“Jump!” I hear him scream...
But standing on the ship railing and looking down into the black frothy water as 70mph winds whip up 12 foot swells is not what I consider ideal swimming conditions. In fact, the reality is that a person only has a minute or two in that 45 degree water before they succumb to the effects of hypothermia. Hypothermia is far too big of a word for me to die of. It would not look good in my obituary and so I’m considering the situation at my own pace. He was right though, I had to jump eventually. There really was no option left.
I rehashed the unfolding events that got me onto a railing preparing for a crazy jump in the first place.This was not your typical brochure driven adventure trip. In fact, it was not even
a choice. No, this was my first real exposure to travel and it came via the Coast Guard on 370 foot cutter designed to patrol the Alaskan coastline in search of fishing vessels illegally fishing for protected species within our borders. We’d fly around until we found a foreign fishing vessel and then there would be a race to international waters. If we won, we’d board them, count fish and if they got caught with illegal fish we’d seize the vessel, deport
the crew and ultimately sell off the seized items.
And that meant cruising around the Aleutian Islands in the Bering Sea. Yes, that same body of water that spawned the reality show in the USA, “Dangerous Catch”. Let me just
say this about that:
They were not over-dramatizing the environment.
Chances are most of you will have never stepped onto any of the Aleutian Islands and likely never will. They are remote, they are rarely warm, they lack a lot of facilities. They don’t even have much in the way of trees on them thanks to ravaging winds most of the year. Then again, if you enjoy a feeling of true remoteness or are into birding or WWII history, they might be on your own bucket list. Personally, my bucket list almost always involves sandals and fruity rum drinks.
Thanks to two years on a Coast Guard Cutter going up to Alaska, I've seen more than my fair share of the Aleutian Islands.
But back to the story...
Our ship was riding out a fairly severe storm. They don't call them hurricanes there; the weather generally sucks most of the time so why bother. In this particular case, the wind and waves were a bit too rough to sail with them coming at us from the side so we just let the weather carry us down wind and ride out the storm.
That works great unless your family calls the Red Cross and insists that you be home for a family funeral. When the Red Cross requests, the Coast Guard has to deliver. But the only way to get me back the the USA was to bring a smaller Navy ship out to where we were and have them smash into the side of our boat while I jump from one ship to the other.
Yes, that's right, the military, in their infinite wisdom, concocted this scenario and commanded me to do the jump. So imagine you're standing on a narrow railing in a howling, freezing wind, with rain pelting you sideways and you have a superior officer barking orders on when to jump. AND HE'S TELLING ME THIS WHILE THE SMALLER BOAT IS SHIFTING AWAY FROM OURS!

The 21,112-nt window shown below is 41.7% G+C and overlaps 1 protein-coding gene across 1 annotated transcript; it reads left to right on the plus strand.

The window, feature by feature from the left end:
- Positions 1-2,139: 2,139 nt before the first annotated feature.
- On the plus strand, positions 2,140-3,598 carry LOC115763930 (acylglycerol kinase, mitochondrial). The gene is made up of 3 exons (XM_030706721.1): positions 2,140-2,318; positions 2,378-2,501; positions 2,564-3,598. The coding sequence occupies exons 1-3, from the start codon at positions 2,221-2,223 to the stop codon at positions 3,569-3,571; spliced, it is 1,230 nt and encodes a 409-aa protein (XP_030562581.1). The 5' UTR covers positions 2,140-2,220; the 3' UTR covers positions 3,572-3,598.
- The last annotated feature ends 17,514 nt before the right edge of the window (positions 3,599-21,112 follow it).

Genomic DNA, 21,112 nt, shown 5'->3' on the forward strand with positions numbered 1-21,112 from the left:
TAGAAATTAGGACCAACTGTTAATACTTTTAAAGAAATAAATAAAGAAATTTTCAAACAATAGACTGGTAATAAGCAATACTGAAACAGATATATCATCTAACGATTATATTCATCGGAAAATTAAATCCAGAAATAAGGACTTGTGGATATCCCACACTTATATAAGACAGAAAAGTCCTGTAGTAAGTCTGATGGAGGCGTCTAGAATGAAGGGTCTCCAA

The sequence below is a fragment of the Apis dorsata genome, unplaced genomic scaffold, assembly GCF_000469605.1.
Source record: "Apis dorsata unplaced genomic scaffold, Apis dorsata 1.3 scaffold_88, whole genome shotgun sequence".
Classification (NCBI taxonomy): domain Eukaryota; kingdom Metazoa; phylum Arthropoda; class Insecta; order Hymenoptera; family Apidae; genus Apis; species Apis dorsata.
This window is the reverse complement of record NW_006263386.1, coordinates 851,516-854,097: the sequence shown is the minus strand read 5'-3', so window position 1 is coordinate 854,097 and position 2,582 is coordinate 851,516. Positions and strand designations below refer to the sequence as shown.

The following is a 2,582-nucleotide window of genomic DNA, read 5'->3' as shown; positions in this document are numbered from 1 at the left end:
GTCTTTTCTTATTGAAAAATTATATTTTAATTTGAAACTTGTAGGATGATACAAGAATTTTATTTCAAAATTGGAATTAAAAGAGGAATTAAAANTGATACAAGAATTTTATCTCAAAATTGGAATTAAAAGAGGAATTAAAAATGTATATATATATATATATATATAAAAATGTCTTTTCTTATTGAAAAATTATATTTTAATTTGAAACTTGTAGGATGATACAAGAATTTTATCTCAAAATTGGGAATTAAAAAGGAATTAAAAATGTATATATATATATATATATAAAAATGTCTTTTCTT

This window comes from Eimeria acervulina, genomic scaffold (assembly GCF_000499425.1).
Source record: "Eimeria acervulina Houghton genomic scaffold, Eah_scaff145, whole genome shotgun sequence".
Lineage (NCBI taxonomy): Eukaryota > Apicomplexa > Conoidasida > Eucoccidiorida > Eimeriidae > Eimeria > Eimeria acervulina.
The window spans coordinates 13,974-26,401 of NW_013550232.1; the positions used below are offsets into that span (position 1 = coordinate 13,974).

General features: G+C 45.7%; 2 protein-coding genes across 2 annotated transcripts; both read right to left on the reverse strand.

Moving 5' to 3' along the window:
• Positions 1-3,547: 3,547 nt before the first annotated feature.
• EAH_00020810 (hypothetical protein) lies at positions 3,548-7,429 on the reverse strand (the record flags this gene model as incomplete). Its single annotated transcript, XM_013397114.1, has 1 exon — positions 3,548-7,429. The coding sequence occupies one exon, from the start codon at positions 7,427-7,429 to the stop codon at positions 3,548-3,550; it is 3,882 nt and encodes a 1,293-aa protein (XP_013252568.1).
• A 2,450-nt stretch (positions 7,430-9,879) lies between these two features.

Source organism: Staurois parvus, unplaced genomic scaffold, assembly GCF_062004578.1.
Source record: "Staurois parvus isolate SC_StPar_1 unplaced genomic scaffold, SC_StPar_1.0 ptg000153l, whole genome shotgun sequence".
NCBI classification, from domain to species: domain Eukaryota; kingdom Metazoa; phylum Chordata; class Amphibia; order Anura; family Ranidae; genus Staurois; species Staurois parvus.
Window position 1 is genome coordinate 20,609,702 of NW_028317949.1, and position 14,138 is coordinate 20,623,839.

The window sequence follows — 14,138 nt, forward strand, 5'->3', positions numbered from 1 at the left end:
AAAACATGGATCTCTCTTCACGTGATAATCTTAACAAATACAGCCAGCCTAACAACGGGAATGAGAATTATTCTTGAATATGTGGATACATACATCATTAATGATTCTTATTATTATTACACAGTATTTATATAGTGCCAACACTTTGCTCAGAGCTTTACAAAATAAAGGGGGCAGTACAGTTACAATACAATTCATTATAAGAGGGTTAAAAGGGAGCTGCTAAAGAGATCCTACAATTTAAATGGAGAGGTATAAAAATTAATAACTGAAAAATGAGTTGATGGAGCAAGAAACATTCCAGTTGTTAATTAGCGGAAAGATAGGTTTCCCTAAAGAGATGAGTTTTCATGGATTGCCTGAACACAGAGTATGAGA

|Yeah...this is pretty much how I remember being told to jump...|
I tried to keep my mind off the reality of death should anything go awry. I took the plunging step and it felt like dropping forever as the Navy ship again crashed into the side of the Coast Guard ship.
My landing was uneven but I rolled overhead across the deck and avoided any breaks, sprains or other bodily injury. It took several minutes for the adrenalin to stop pumping and I wobbled into the ship.
The adventure wasn't quite over though. The Navy ship was low enough to be able to navigate into the target island, Adak, but the seas were too rough to be able to moor up to the dock so again I got to jump from the ship to shore. Let's just say that wet wooden docks don't make great landing spots and I skidded across it like it was a slip-and-slide.
Adak is an island pretty far out on the Aleutian chain and at the time there was only a Marine Base on the island. Basically you had a wind-blown landscape of rocks and low shrubbery with concrete buildings to serve as the base. Getting to the island itself didn't get me home. The weather was way too bad for anything to fly out so I got to spend a lovely evening at the base.
They did have a skating rink in the gymnasium but I thought the fact that they did a "couples only" skate a bit unusual considering there were no women on the entire island. Perhaps these Marines had been out here a bit too long. I opted not to skate and waited until the following day when I caught an AEW&C plane. These are those planes that spy on everything. They're basically just full of electronic sensor equipment. There's no first class, no business class. There's not even coach class! I crawled underneath one of the surveillance systems and went to sleep. It was actually warm underneath it.
|While they didn't allow me to personally take any pictures, this is what it looks like inside the plane. Needless to say, they weren't serving any complimentary beverages....or providing an extra seat either.|